The incidence of teenage obsity has increased dramatically, despite the fact that we live in a culture where thin is beautiful. In our present society, thin is the only acceptable way to be, yet over half of the population of countries like the United States and the United Kingdom are overweight, and indeed around 20% of that group fall into the obese category.
With so much emphasis on appearance, it is hardly surprising that young people, especially young women are self-conscious about their looks. Celebrities are in the news all the time and many magazines take great delight in pointing out their physical "flaws", particularly when it comes to weight.
This creates a huge problem for teenagers, especially girls, who are expected to have the perfect figure, yet are constantly exposed to junk food, advertised in the same publications which are criticizing stars for having put on a few pounds. Of course, being constantly bombarded with these messages is difficult for everyone who struggles with their weight, but for young people who are still growing and at the same time trying to establish their identify as adults, it can be overpowering.
Young people need to be aware of the fact that they are worth individuals, irrespective of their weight or looks. They also need to learn about healthy eating, which will help them to avoid the extremes of over-strict dieting and obesity. A lack of self-esteem and fear of putting on weight can lead to eating disorders and so young people should be encouraged to have a healthy attitude towards their bodies and food.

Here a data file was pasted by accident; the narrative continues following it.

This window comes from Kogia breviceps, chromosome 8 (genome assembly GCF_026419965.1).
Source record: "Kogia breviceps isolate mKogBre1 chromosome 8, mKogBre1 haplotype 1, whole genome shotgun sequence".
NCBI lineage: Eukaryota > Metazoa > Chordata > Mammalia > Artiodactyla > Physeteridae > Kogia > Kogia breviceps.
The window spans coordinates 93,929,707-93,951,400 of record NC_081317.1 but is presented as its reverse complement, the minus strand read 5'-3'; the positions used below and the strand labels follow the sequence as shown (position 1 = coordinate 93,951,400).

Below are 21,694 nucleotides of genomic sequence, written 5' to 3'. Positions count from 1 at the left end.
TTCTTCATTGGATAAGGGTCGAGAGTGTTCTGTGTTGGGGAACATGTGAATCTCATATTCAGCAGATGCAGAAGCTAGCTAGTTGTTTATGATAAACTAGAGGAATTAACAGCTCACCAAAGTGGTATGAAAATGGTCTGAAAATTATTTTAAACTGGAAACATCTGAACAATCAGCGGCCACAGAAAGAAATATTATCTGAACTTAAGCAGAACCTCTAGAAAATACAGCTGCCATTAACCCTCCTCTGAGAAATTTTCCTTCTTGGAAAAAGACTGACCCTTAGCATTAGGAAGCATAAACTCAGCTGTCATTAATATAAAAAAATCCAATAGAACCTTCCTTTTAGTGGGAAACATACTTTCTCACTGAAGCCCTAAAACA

If you have teenage children and are concerned about their weight, it is important to set a good example, by teaching them to cook healthy yet tasty meals – and eating properly yourself. You should also refrain from criticizing their appearance and encourage them to develop their strengths and do the things they enjoy in life.
Teenage obesity often leads to adult obesity, so do not think they'll grow out of it.
© Waller Jamison 2007